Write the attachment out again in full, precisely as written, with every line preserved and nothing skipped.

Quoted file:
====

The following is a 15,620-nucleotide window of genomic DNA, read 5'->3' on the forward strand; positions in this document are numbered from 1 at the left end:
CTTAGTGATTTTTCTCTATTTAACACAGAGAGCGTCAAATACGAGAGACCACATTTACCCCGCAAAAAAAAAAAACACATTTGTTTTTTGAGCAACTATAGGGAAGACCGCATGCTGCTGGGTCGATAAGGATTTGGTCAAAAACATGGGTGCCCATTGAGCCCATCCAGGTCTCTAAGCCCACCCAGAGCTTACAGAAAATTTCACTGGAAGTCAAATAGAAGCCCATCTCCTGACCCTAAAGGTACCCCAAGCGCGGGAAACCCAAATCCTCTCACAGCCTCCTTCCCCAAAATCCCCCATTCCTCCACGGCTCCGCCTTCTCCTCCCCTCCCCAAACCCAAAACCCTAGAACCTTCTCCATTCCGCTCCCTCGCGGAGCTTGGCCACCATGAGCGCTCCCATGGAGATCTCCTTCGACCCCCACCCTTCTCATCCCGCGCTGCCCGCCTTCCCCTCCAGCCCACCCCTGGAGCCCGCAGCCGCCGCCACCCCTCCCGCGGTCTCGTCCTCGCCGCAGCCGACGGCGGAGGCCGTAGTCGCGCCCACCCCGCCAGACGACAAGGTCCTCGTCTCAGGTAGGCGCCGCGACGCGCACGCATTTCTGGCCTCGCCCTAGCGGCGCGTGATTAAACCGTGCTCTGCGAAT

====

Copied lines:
The following is a 15,620-nucleotide window of genomic DNA, read 5'->3' on the forward strand; positions in this document are numbered from 1 at the left end:
CTTAGTGATTTTTCTCTATTTAACACAGAGAGCGTCAAATACGAGAGACCACATTTACCCCGCAAAAAAAAAAAACACATTTGTTTTTTGAGCAACTATAGGGAAGACCGCATGCTGCTGGGTCGATAAGGATTTGGTCAAAAACATGGGTGCCCATTGAGCCCATCCAGGTCTCTAAGCCCACCCAGAGCTTACAGAAAATTTCACTGGAAGTCAAATAGAAGCCCATCTCCTGACCCTAAAGGTACCCCAAGCGCGGGAAACCCAAATCCTCTCACAGCCTCCTTCCCCAAAATCCCCCATTCCTCCACGGCTCCGCCTTCTCCTCCCCTCCCCAAACCCAAAACCCTAGAACCTTCTCCATTCCGCTCCCTCGCGGAGCTTGGCCACCATGAGCGCTCCCATGGAGATCTCCTTCGACCCCCACCCTTCTCATCCCGCGCTGCCCGCCTTCCCCTCCAGCCCACCCCTGGAGCCCGCAGCCGCCGCCACCCCTCCCGCGGTCTCGTCCTCGCCGCAGCCGACGGCGGAGGCCGTAGTCGCGCCCACCCCGCCAGACGACAAGGTCCTCGTCTCAGGTAGGCGCCGCGACGCGCACGCATTTCTGGCCTCGCCCTAGCGGCGCGTGATTAAACCGTGCTCTGCGAAT